All-Star weekend is just a couple weeks away, and with it comes all the excitement of seeing the most athletic, skilled and, frankly put, most talented players the league has to offer. But with the NBA more well-rounded than it has been for several years, not much is guaranteed surrounding the All-Star games’ starting fives. Here are my starters from each conference after an incredible first half to the season:
Kemba Walker, Guard:
Sure, Kemba’s numbers are a bit down compared to last season, but that is entirely due to him leading the Boston Celtics versus the Hornets. Now, as opposed to being the only player who knew how to put points on the board like in Charlotte, Kemba has one of the best supporting casts in basketball, as I’m pretty sure anyone would be willing to take a statistical step back to play with the likes of Jayson Tatum, Jalen Brown and Gordon Hayward. Even with his newfound teammate competition, Walker is still putting up 22 points and five assists, shooting a career high 45% from the field and remains one of the most electric and fun-to-watch players in the league. He should be in line for his fourth straight All-Star game and his second start.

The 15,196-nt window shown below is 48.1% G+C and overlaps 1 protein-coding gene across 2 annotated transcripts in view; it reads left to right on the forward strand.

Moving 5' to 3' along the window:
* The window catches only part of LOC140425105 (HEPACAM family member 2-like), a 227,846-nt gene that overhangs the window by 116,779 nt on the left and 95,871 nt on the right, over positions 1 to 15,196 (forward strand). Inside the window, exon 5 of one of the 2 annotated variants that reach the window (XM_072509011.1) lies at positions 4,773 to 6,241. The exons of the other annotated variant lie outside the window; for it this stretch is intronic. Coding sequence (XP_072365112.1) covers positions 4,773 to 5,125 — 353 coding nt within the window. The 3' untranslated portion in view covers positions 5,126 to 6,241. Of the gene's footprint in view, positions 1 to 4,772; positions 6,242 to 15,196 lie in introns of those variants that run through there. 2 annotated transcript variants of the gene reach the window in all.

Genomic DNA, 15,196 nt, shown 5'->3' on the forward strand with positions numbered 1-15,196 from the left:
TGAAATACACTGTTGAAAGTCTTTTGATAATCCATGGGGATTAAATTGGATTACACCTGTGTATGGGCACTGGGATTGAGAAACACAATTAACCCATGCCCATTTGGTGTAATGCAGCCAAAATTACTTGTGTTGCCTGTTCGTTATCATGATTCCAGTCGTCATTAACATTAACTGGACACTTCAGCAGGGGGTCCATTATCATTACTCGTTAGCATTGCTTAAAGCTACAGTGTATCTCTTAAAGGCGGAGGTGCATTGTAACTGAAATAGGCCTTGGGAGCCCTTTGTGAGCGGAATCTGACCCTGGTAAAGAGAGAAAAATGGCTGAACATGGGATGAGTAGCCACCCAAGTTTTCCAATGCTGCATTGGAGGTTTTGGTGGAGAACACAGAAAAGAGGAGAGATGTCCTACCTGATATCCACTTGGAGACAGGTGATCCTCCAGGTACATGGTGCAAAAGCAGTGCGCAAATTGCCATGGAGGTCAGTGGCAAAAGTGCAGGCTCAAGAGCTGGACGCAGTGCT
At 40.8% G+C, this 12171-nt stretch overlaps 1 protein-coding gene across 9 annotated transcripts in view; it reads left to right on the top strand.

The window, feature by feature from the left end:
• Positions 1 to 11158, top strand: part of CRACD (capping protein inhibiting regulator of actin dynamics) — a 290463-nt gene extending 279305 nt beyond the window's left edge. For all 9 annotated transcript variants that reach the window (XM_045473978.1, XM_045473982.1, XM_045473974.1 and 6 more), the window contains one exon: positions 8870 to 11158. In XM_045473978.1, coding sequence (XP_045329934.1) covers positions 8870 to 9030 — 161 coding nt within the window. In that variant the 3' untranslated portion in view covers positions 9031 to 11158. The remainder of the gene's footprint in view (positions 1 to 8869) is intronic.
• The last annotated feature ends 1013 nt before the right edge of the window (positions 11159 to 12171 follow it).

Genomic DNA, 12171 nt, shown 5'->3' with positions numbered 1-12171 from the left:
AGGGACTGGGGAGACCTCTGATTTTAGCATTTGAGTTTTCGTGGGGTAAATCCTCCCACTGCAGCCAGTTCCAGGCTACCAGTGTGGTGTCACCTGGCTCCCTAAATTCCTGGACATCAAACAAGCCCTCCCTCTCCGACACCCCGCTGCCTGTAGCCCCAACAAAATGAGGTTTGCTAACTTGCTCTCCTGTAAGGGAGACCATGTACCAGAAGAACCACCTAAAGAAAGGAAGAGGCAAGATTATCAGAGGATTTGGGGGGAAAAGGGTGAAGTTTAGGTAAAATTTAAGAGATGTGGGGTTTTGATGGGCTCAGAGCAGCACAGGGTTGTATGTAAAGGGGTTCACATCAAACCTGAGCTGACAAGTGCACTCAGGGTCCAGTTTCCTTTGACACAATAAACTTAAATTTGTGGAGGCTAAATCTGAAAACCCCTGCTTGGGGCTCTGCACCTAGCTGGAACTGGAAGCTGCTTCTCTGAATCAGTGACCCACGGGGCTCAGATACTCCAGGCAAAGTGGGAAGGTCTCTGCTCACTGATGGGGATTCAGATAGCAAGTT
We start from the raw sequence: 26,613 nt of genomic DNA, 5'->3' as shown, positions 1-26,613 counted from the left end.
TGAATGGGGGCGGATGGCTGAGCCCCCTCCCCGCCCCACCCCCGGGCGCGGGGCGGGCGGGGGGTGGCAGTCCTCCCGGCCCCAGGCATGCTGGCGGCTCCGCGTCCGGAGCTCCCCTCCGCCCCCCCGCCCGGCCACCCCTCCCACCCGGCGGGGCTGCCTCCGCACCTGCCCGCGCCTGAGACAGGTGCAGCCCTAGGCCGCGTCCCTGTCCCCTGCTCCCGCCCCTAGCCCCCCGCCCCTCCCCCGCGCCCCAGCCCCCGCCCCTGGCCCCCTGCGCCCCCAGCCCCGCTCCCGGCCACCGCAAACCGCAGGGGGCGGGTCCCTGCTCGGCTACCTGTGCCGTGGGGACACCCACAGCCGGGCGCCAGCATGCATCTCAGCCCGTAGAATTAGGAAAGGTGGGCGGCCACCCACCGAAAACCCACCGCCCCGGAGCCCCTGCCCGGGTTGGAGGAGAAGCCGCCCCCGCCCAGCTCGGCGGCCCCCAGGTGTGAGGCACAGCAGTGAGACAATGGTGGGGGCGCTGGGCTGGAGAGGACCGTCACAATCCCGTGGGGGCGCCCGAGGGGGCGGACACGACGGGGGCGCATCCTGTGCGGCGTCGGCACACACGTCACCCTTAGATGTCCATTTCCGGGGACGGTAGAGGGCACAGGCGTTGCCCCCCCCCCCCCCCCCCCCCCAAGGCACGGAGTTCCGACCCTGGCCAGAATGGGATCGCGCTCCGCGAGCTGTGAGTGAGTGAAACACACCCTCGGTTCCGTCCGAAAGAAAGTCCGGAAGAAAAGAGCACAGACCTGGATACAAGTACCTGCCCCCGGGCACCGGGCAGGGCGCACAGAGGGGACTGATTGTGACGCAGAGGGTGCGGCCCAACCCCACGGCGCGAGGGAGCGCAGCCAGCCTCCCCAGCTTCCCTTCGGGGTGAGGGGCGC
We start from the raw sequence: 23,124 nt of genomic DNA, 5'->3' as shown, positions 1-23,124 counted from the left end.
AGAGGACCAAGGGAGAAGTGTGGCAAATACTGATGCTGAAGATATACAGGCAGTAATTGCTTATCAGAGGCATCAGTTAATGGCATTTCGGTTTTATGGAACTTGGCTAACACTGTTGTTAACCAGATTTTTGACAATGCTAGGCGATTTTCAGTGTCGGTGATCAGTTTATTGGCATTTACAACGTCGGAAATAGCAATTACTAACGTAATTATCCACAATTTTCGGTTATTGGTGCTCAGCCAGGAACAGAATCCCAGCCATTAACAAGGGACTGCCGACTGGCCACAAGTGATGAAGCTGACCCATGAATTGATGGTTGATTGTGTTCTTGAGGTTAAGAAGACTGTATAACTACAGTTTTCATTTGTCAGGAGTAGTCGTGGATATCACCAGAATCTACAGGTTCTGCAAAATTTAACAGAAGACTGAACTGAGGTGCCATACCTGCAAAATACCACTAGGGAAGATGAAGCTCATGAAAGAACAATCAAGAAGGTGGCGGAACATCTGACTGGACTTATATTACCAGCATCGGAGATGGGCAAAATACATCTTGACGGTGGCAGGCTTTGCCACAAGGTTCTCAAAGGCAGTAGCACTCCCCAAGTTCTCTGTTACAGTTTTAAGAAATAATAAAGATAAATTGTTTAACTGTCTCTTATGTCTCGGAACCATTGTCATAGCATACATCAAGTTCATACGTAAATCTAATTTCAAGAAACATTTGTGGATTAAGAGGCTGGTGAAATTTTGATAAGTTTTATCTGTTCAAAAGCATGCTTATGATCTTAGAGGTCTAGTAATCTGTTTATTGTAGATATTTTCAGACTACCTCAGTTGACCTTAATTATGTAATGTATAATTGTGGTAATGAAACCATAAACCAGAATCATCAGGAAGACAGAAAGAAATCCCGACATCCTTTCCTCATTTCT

Trae Young, Guard:
This one is a little tougher logistically, because often times All-Star selections are based on individual talent as well as team performance. So, for Young, who boasts some of the best talent we’ve seen from the guard position in years but also leads a team that ranks dead last in the Eastern Conference, it is tough to decide whether he should actually get the start. But honestly, the All-Star game has turned into more of a show over the past several years, and hardly anybody can put on a better show night in and night out than the 21-year-old. In just his sophomore season, Young is averaging an insane 29 points and nearly nine assists, placing him in the top five of the league in both categories. He’s got a permanent position on the highlight reel and, despite his team’s lack of success, Young has put together a second-year performance worthy of his first All-Star appearance.